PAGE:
March 24, 2021 (IEEFA)—A cross-section of 30 shale oil and gas producers marked the first full year of positive free cash flows since the fracking boom began—but only after deep cuts to capital expenditures that raise troubling questions about the industry’s future.
The report by the Institute for Energy Economics and Financial Analysis (IEEFA) found the 30 producers generated $1.8 billion in free cash flows last year after slashing capital spending by $20 billion from the previous year.
“Last year’s positive free cash flows were only possible because shale companies cut their capital spending to the lowest level in more than a decade,” said Clark Williams-Derry, IEEFA energy finance analyst and co-author of the report. “Restraining capital spending could help the fracking sector generate cash, but low levels of investment also undermine the industry’s prospects for growth.”
Free cash flow is defined as the amount of cash generated by a company’s core business, minus its capital spending. Since 2010, the 30 companies examined by IEEFA had reported negative free cash flows totaling $158 billion.
Last year was a difficult time for the oil industry, as the global coronavirus pandemic pummeled the sector with falling demand, low prices and a wave of bankruptcies. The 30 producers responded by slashing capital spending to $28.8 billion, a 41 percent cut from the 2019 figure of $48.9 billion. Capex reductions, which started in mid-2018, have helped the companies report positive free cash flows during five of the preceding seven quarters.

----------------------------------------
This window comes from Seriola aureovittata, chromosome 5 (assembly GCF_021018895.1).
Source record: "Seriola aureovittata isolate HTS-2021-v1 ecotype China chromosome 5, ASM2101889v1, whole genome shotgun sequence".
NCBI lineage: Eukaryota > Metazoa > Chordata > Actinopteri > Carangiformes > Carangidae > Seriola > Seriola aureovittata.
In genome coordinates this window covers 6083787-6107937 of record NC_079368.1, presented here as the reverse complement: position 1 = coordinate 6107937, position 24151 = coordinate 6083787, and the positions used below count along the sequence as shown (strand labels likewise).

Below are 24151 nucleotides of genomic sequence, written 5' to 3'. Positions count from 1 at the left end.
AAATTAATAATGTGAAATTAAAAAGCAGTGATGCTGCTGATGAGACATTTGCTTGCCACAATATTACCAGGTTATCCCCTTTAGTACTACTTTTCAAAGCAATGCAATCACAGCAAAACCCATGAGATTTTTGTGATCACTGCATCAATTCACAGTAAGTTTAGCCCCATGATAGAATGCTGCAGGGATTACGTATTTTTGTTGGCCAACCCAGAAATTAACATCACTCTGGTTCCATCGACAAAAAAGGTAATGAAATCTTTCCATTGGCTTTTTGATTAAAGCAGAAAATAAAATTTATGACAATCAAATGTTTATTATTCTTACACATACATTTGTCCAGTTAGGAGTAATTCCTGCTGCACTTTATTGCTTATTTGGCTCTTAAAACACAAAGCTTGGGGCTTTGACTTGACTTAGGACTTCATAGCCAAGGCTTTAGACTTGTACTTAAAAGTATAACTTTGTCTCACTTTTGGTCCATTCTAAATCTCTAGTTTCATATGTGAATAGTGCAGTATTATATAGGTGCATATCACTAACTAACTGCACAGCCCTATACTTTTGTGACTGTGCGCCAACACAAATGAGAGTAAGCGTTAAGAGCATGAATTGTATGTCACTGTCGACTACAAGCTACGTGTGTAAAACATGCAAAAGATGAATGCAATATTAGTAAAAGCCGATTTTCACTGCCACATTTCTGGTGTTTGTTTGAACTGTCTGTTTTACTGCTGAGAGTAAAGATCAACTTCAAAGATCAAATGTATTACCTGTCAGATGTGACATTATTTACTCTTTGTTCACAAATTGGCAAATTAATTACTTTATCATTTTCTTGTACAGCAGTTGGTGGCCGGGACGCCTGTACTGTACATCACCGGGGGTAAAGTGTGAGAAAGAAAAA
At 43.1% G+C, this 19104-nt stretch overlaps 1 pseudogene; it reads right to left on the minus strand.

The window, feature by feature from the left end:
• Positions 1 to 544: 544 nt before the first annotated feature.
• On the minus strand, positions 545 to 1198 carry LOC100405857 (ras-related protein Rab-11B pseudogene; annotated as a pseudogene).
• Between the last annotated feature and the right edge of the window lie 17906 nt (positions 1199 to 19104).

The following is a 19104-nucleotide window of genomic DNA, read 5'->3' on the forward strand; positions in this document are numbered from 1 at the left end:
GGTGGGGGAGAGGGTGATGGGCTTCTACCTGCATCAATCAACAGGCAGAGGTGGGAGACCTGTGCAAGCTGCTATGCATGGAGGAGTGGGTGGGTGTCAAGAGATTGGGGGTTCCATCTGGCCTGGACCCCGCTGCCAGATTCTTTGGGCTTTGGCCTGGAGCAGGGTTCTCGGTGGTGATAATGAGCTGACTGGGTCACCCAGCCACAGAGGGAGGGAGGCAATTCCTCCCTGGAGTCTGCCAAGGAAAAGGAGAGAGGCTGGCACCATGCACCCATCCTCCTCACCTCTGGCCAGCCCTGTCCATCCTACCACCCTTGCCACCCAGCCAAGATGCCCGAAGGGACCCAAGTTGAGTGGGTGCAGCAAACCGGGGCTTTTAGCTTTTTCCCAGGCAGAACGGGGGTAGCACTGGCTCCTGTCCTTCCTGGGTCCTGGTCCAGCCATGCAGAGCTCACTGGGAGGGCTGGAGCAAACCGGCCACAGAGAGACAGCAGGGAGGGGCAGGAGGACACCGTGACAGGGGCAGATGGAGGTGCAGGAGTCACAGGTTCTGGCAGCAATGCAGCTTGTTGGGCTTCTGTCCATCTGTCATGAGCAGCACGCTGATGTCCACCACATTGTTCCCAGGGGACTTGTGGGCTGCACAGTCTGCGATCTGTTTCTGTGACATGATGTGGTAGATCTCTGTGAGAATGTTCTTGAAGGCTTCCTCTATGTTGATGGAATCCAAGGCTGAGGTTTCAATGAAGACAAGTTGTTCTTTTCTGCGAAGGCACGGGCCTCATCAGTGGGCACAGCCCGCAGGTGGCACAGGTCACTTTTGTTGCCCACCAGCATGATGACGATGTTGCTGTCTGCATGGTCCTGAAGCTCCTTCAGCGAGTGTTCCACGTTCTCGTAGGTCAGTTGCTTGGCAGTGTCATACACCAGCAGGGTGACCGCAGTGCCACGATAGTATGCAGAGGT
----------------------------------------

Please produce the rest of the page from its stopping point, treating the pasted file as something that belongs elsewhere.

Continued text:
“Despite this turnaround, a decade of dismal financial performance casts a shadow over the industry,” said Trey Cowan, IEEFA oil and gas industry analyst and report co-author. “The positive free cash flows pale in comparison to the industry’s accumulated debt loads.”
The 30 shale producers owe almost $90 billion in long-term debt, and the reductions in capital expenditures are unlikely to ensure that the industry grows. U.S. oil production plunged last year by 332 million barrels, the largest one-year drop in history.
“Oil and gas producers face a dilemma,” said Ashish Solanki, an IEEFA fellow and co-author of the report. “Keeping capital spending in check could improve the industry’s cash performance. Yet falling investment will also constrain production.”
Clark Williams-Derry (firstname.lastname@example.org) is an IEEFA energy finance analyst.
Trey Cowan (email@example.com) is an IEEFA oil and gas industry analyst.
Ashish Solanki (firstname.lastname@example.org) is an IEEFA fellow.
Vivienne Heston (email@example.com) +1 (914) 439-8921.
The Institute for Energy Economics and Financial Analysis (IEEFA) examines issues related to energy markets, trends and policies. The Institute’s mission is to accelerate the transition to a diverse, sustainable and profitable energy economy.